These are in-progress notes for the upcoming LLVM 3.6 release. You may prefer the LLVM 3.5 Release Notes.
This document contains the release notes for the LLVM Compiler Infrastructure, release 3.6. Here we describe the status of LLVM, including major improvements from the previous release, improvements in various subprojects of LLVM, and some of the current users of the code. All LLVM releases may be downloaded from the LLVM releases web site.
For more information about LLVM, including information about the latest release, please check out the main LLVM web site. If you have questions or comments, the LLVM Developer’s Mailing List is a good place to send them.
Note that if you are reading this file from a Subversion checkout or the main LLVM web page, this document applies to the next release, not the current one. To see the release notes for a specific release, please see the releases page.
The semantics of the prefix attribute have been changed. Users that want the previous prefix semantics should instead use prologue. To motivate this change, let’s examine the primary usecases that these attributes aim to serve,
- Code sanitization metadata (e.g. Clang’s undefined behavior sanitizer)
- Function hot-patching: Enable the user to insert nop operations at the beginning of the function which can later be safely replaced with a call to some instrumentation facility.
- Language runtime metadata: Allow a compiler to insert data for use by the runtime during execution. GHC is one example of a compiler that needs this functionality for its tables-next-to-code functionality.
Previously prefix served cases (1) and (2) quite well by allowing the user to introduce arbitrary data at the entrypoint but before the function body. Case (3), however, was poorly handled by this approach as it required that prefix data was valid executable code.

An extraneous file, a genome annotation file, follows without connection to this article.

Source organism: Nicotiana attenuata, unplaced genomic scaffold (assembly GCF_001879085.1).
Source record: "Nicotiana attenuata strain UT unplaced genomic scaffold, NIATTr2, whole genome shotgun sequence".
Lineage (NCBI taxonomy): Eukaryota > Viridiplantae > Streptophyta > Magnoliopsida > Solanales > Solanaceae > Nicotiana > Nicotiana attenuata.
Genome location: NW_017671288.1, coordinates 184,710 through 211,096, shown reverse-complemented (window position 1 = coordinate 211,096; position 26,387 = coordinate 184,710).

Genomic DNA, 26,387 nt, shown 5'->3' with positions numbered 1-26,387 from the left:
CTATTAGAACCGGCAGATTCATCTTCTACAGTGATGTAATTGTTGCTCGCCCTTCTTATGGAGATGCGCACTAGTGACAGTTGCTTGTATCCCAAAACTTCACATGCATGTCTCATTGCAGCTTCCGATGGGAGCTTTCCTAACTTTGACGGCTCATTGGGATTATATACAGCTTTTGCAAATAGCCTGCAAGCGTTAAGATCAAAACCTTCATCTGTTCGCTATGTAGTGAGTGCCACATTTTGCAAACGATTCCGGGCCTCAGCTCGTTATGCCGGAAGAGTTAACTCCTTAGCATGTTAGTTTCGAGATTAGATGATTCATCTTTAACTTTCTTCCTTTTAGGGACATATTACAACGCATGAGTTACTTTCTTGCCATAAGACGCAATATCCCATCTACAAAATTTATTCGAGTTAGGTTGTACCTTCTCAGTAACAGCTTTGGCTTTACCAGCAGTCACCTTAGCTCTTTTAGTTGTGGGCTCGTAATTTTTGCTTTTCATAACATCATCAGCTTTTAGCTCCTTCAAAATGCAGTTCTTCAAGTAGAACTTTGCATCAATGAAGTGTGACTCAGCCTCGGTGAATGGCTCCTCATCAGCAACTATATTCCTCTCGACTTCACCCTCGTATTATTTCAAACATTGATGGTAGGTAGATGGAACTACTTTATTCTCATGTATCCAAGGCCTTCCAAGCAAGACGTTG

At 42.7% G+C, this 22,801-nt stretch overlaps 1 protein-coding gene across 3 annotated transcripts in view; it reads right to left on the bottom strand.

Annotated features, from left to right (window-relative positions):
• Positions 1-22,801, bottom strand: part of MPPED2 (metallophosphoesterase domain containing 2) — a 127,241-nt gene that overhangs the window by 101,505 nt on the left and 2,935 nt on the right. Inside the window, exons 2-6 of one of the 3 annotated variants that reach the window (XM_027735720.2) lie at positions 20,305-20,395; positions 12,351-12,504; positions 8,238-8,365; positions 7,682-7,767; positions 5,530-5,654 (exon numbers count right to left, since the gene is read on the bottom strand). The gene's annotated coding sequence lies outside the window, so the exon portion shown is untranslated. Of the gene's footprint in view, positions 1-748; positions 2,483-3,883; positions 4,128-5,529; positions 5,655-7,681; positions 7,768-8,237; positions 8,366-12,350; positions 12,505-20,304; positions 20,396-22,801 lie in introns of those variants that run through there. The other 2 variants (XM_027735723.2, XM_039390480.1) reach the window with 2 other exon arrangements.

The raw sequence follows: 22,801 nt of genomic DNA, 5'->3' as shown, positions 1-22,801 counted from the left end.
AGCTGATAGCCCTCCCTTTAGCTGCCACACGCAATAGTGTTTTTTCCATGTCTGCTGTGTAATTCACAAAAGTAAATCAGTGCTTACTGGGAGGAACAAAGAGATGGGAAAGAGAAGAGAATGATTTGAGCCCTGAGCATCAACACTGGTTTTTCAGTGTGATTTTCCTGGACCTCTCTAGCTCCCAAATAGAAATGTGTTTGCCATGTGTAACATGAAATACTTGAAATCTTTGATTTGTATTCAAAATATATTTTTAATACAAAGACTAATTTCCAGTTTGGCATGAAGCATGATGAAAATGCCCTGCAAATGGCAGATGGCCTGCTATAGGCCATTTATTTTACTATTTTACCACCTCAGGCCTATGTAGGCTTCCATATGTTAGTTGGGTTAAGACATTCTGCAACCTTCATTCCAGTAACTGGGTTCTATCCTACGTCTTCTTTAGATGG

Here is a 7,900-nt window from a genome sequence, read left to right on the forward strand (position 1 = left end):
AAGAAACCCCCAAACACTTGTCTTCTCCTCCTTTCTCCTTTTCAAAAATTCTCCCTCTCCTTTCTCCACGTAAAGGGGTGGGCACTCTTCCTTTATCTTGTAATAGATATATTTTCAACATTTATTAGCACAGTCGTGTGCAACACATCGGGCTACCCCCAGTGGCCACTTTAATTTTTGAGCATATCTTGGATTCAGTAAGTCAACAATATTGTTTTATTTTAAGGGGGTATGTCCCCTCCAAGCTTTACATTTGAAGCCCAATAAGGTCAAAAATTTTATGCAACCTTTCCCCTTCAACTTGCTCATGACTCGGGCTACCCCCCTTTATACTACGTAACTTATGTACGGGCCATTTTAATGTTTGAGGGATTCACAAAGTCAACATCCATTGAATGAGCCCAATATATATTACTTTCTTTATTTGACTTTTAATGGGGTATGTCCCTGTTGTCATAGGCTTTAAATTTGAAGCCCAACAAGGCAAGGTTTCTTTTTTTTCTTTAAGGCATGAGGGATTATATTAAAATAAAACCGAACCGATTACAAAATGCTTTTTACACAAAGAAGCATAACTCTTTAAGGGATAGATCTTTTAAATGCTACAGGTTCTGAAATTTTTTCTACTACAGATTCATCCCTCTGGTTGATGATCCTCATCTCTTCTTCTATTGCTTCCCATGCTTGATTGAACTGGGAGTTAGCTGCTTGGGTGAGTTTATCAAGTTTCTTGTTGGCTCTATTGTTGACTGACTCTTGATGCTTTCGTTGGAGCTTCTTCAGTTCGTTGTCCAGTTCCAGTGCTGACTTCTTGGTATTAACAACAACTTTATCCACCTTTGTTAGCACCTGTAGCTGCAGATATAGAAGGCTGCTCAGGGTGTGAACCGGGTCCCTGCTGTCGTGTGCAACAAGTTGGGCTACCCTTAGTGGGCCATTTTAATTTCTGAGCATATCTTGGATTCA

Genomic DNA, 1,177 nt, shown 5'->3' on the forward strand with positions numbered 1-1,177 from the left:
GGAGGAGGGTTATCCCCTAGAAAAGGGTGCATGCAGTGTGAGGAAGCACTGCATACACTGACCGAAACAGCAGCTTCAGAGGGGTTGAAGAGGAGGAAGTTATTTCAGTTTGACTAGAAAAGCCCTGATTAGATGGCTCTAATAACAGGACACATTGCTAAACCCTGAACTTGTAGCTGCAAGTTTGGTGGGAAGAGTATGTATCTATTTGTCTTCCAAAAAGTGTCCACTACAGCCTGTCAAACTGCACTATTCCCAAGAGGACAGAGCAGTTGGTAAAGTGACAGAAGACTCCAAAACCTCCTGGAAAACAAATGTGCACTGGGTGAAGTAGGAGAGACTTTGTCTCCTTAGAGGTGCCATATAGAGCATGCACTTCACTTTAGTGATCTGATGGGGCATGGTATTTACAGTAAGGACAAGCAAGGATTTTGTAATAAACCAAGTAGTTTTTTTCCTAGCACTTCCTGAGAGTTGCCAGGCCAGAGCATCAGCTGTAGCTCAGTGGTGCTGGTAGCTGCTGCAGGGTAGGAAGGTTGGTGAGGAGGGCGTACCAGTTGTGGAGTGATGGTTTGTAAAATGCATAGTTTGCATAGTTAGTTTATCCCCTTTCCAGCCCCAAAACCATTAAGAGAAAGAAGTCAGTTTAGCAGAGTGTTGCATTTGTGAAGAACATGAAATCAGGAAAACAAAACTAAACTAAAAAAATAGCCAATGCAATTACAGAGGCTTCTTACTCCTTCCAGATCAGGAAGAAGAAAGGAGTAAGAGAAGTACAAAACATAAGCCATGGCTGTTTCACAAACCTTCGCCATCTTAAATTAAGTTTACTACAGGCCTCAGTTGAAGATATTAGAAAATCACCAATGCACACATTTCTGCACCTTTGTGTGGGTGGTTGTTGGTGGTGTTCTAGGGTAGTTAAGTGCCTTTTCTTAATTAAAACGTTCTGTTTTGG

In this release the concept of prefix data has been redefined to be data which occurs immediately before the function entrypoint (i.e. the symbol address). Since prefix data now occurs before the function entrypoint, there is no need for the data to be valid code.
The previous notion of prefix data now goes under the name “prologue data” to emphasize its duality with the function epilogue.
The intention here is to handle cases (1) and (2) with prologue data and case (3) with prefix data. See the language reference for further details on the semantics of these attributes.
This refactoring arose out of discussions with Reid Kleckner in response to a proposal to introduce the notion of symbol offsets to enable handling of case (3).
An exciting aspect of LLVM is that it is used as an enabling technology for a lot of other language and tools projects. This section lists some of the projects that have already been updated to work with LLVM 3.6.
A wide variety of additional information is available on the LLVM web page, in particular in the documentation section. The web page also contains versions of the API documentation which is up-to-date with the Subversion version of the source code. You can access versions of these documents specific to this release by going into the llvm/docs/ directory in the LLVM tree.
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